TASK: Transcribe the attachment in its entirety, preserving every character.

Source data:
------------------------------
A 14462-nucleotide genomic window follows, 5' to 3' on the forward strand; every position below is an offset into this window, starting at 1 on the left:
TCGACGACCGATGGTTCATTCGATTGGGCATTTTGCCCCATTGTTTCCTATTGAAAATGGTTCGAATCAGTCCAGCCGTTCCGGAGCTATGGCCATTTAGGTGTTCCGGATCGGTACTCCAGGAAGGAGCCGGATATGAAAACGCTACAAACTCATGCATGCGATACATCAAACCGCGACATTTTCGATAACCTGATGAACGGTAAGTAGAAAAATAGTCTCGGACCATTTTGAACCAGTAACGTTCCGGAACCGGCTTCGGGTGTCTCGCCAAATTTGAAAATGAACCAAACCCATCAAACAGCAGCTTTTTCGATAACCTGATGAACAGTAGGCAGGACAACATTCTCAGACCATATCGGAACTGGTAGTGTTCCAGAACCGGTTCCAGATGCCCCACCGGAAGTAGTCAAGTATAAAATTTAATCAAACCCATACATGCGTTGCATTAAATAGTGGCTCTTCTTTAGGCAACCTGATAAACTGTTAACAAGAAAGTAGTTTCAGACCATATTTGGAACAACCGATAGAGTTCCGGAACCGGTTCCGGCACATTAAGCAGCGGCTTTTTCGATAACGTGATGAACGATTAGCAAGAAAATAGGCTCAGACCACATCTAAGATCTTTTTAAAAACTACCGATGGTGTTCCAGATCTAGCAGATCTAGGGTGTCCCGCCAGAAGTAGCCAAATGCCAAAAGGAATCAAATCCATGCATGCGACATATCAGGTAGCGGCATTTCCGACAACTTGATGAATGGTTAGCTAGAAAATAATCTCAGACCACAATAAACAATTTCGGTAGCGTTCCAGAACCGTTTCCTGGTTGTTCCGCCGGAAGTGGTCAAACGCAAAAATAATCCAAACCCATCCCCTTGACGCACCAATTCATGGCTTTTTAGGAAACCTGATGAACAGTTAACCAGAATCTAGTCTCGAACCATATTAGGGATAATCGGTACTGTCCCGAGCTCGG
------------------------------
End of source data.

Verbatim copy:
A 14462-nucleotide genomic window follows, 5' to 3' on the forward strand; every position below is an offset into this window, starting at 1 on the left:
TCGACGACCGATGGTTCATTCGATTGGGCATTTTGCCCCATTGTTTCCTATTGAAAATGGTTCGAATCAGTCCAGCCGTTCCGGAGCTATGGCCATTTAGGTGTTCCGGATCGGTACTCCAGGAAGGAGCCGGATATGAAAACGCTACAAACTCATGCATGCGATACATCAAACCGCGACATTTTCGATAACCTGATGAACGGTAAGTAGAAAAATAGTCTCGGACCATTTTGAACCAGTAACGTTCCGGAACCGGCTTCGGGTGTCTCGCCAAATTTGAAAATGAACCAAACCCATCAAACAGCAGCTTTTTCGATAACCTGATGAACAGTAGGCAGGACAACATTCTCAGACCATATCGGAACTGGTAGTGTTCCAGAACCGGTTCCAGATGCCCCACCGGAAGTAGTCAAGTATAAAATTTAATCAAACCCATACATGCGTTGCATTAAATAGTGGCTCTTCTTTAGGCAACCTGATAAACTGTTAACAAGAAAGTAGTTTCAGACCATATTTGGAACAACCGATAGAGTTCCGGAACCGGTTCCGGCACATTAAGCAGCGGCTTTTTCGATAACGTGATGAACGATTAGCAAGAAAATAGGCTCAGACCACATCTAAGATCTTTTTAAAAACTACCGATGGTGTTCCAGATCTAGCAGATCTAGGGTGTCCCGCCAGAAGTAGCCAAATGCCAAAAGGAATCAAATCCATGCATGCGACATATCAGGTAGCGGCATTTCCGACAACTTGATGAATGGTTAGCTAGAAAATAATCTCAGACCACAATAAACAATTTCGGTAGCGTTCCAGAACCGTTTCCTGGTTGTTCCGCCGGAAGTGGTCAAACGCAAAAATAATCCAAACCCATCCCCTTGACGCACCAATTCATGGCTTTTTAGGAAACCTGATGAACAGTTAACCAGAATCTAGTCTCGAACCATATTAGGGATAATCGGTACTGTCCCGAGCTCGG